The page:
There are so many things going on around here right now. So. Many. It’s really an exciting time for me, but also stressful and anxiety-producing (isn’t that always the way?). Some of the things I get to share are these:
Submissions are open for Fae! After working on Metastasis I really needed a project that was a wee bit on the lighter side and I feel like this is it — plus it gave me the excuse to license lots of fairy pictures to use on my blog posts, and that is always a good thing. If you have an awesome modern fairy story I would very much like to read it. The details and submission guidelines are right here. Some subs are already trickling in and I’m going to start actually reading them tomorrow.
In other editor-y news, the latest issue of Niteblade is out, and it is fabulous. What’s more, because I love the cover so very much, this is going to be a blog entry with not one, but two pictures in it. So, yay!
Niteblade #25 (25! OMG!) is entitled Alice Underground after a fantastic poem by Brittany Warman. The cover and table of contents are here:
Lady Mary Speaks of Dreams by Sandi Leibowitz
With The Band by Carl Barker
Bitter Mnemosyne by Sara Norja
Jonesy by Evan Purcell
Alice Underground by Brittany Warman
Starry Night by David Luntz
Le Cirque by Jess Simms
the moon, so low by Dan Campbell
The Kiss of Legend by T.H. Lee
This man by Erik Amundsen
Empire of Ash by Cameron Johnston
Not Too Bold by Shira Lipkin
You can purchase your copy of our latest issue directly from the Niteblade Store, or Amazon (coming soon to Kobo). Each time you support Niteblade with a purchase or donation you make it a little more likely we’ll release our web version of the current issue to the general public to read for free so not only do you get to read a fantastic magazine (if I do say so myself) but you are also making it so other people can too. Win-win, right?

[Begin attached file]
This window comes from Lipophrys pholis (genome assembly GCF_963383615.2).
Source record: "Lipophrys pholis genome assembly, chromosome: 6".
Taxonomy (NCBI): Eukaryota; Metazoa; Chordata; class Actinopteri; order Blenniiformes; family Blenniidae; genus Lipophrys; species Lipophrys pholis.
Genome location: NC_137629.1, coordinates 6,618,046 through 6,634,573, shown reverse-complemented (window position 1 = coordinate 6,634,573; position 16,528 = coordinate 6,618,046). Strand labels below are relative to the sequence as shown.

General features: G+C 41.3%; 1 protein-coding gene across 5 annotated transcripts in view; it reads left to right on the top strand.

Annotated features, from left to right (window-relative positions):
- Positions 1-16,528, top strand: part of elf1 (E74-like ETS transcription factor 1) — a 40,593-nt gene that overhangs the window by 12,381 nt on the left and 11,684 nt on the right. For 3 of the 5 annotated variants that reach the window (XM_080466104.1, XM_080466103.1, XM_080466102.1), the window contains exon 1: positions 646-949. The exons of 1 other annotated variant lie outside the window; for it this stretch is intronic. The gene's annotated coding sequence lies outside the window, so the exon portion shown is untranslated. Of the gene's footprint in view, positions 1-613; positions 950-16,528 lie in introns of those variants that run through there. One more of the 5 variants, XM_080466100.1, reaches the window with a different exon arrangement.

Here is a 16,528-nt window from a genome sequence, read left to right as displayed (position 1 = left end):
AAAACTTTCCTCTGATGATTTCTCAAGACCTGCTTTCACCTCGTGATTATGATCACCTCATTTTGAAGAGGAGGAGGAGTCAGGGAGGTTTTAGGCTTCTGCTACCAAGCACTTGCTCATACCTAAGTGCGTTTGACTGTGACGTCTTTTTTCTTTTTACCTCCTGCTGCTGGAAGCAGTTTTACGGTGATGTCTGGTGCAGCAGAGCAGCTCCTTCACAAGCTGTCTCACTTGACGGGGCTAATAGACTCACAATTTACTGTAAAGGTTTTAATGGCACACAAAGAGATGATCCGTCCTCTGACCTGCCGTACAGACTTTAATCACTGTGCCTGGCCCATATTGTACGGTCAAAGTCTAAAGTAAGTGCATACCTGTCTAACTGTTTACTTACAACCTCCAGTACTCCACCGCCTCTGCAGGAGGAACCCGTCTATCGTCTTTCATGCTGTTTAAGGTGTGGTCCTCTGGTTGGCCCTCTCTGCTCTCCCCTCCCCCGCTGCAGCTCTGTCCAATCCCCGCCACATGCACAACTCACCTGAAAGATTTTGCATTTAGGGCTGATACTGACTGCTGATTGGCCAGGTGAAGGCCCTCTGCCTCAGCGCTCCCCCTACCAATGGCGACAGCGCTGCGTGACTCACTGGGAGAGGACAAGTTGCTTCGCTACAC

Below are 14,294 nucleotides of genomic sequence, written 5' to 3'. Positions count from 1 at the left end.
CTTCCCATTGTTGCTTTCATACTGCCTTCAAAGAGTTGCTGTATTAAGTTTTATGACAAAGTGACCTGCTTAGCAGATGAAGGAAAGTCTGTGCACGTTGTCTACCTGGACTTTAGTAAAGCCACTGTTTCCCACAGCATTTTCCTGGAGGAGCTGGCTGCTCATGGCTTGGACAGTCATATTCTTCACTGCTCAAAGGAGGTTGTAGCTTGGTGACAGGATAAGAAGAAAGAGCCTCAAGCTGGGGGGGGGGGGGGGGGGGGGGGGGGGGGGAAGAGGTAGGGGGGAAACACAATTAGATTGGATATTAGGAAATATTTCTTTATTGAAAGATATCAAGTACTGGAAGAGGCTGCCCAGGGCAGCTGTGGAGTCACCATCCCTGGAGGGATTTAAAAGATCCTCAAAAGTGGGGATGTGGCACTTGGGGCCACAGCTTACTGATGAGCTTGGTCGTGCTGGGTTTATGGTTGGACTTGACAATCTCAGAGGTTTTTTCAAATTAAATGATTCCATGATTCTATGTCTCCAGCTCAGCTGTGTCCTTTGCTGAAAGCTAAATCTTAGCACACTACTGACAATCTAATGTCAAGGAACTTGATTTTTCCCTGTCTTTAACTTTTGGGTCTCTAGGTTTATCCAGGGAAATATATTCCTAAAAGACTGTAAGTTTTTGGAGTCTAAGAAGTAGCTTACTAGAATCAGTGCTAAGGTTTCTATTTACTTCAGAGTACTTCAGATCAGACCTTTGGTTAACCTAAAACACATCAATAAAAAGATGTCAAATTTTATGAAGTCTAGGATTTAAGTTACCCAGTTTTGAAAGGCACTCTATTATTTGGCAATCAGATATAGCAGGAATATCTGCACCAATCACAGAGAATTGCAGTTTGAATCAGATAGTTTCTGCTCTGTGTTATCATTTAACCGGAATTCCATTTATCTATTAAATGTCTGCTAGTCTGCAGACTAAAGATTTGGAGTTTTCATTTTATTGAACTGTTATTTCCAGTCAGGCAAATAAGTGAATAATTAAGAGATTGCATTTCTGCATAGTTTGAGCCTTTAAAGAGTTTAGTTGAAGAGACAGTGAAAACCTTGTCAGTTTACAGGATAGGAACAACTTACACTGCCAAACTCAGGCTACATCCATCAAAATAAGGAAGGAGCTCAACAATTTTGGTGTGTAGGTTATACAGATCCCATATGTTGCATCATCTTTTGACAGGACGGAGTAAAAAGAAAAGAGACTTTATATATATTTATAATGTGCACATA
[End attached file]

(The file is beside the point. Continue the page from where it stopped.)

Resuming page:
But wait, there’s more!
The only blades were lush, verdant. She plunged her fingers down, through them, down like roots into the loam and brought up great handfuls of pungent-smelling darkness. Spread it over her breasts, like oil, while she undulated above, around. Particles spilled from between her fingers and pattered down around her.
Which is a group of sentences I’m ridiculously proud of. But, as much as I adore them all by themselves, they are so much more, well, exquisite, when you read them in context. Check out the “corpse” in its entirety here –> Come The Spring. It’s a surreal and beautiful thing (I think perhaps, especially the fragment that comes directly before mine). Then, if you liked that you can also read Beetle and The Point of No Return which are two more exquisite corpses which were organized at the same time.